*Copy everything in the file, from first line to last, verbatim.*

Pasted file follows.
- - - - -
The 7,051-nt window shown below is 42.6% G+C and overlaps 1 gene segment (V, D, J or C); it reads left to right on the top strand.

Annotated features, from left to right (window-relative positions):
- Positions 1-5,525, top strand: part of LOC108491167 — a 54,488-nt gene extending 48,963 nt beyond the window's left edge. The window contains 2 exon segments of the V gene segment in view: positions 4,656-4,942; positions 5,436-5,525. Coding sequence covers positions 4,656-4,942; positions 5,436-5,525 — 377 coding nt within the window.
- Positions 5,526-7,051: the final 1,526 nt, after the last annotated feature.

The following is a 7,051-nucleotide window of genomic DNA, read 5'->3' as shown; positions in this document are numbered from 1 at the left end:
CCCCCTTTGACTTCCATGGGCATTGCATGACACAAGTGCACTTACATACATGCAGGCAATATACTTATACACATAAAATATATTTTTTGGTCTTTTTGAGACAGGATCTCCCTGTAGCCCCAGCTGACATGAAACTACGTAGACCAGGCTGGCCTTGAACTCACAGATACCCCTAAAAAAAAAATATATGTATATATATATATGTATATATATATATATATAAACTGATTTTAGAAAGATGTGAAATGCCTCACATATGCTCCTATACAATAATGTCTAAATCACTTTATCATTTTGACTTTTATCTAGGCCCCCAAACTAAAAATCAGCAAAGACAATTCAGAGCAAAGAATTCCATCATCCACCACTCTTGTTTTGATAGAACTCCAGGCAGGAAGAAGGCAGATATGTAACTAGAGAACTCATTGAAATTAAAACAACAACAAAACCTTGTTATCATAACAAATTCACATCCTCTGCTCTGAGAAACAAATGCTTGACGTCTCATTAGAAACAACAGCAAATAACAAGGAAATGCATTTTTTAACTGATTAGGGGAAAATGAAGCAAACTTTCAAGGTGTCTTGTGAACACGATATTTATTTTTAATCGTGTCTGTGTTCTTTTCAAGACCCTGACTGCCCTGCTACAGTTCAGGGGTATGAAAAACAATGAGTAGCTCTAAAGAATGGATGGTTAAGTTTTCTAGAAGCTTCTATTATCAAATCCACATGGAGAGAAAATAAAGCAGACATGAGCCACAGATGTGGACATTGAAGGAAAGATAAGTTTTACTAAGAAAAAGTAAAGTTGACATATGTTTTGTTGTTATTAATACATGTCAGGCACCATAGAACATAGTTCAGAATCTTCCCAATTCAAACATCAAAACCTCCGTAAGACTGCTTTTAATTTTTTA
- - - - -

The 7,051-nt window shown below is 42.6% G+C and overlaps 1 gene segment (V, D, J or C); it reads left to right on the top strand.

Annotated features, from left to right (window-relative positions):
- Positions 1-5,525, top strand: part of LOC108491167 — a 54,488-nt gene extending 48,963 nt beyond the window's left edge. The window contains 2 exon segments of the V gene segment in view: positions 4,656-4,942; positions 5,436-5,525. Coding sequence covers positions 4,656-4,942; positions 5,436-5,525 — 377 coding nt within the window.
- Positions 5,526-7,051: the final 1,526 nt, after the last annotated feature.

The following is a 7,051-nucleotide window of genomic DNA, read 5'->3' as shown; positions in this document are numbered from 1 at the left end:
CCCCCTTTGACTTCCATGGGCATTGCATGACACAAGTGCACTTACATACATGCAGGCAATATACTTATACACATAAAATATATTTTTTGGTCTTTTTGAGACAGGATCTCCCTGTAGCCCCAGCTGACATGAAACTACGTAGACCAGGCTGGCCTTGAACTCACAGATACCCCTAAAAAAAAAATATATGTATATATATATATGTATATATATATATATATAAACTGATTTTAGAAAGATGTGAAATGCCTCACATATGCTCCTATACAATAATGTCTAAATCACTTTATCATTTTGACTTTTATCTAGGCCCCCAAACTAAAAATCAGCAAAGACAATTCAGAGCAAAGAATTCCATCATCCACCACTCTTGTTTTGATAGAACTCCAGGCAGGAAGAAGGCAGATATGTAACTAGAGAACTCATTGAAATTAAAACAACAACAAAACCTTGTTATCATAACAAATTCACATCCTCTGCTCTGAGAAACAAATGCTTGACGTCTCATTAGAAACAACAGCAAATAACAAGGAAATGCATTTTTTAACTGATTAGGGGAAAATGAAGCAAACTTTCAAGGTGTCTTGTGAACACGATATTTATTTTTAATCGTGTCTGTGTTCTTTTCAAGACCCTGACTGCCCTGCTACAGTTCAGGGGTATGAAAAACAATGAGTAGCTCTAAAGAATGGATGGTTAAGTTTTCTAGAAGCTTCTATTATCAAATCCACATGGAGAGAAAATAAAGCAGACATGAGCCACAGATGTGGACATTGAAGGAAAGATAAGTTTTACTAAGAAAAAGTAAAGTTGACATATGTTTTGTTGTTATTAATACATGTCAGGCACCATAGAACATAGTTCAGAATCTTCCCAATTCAAACATCAAAACCTCCGTAAGACTGCTTTTAATTTTTTA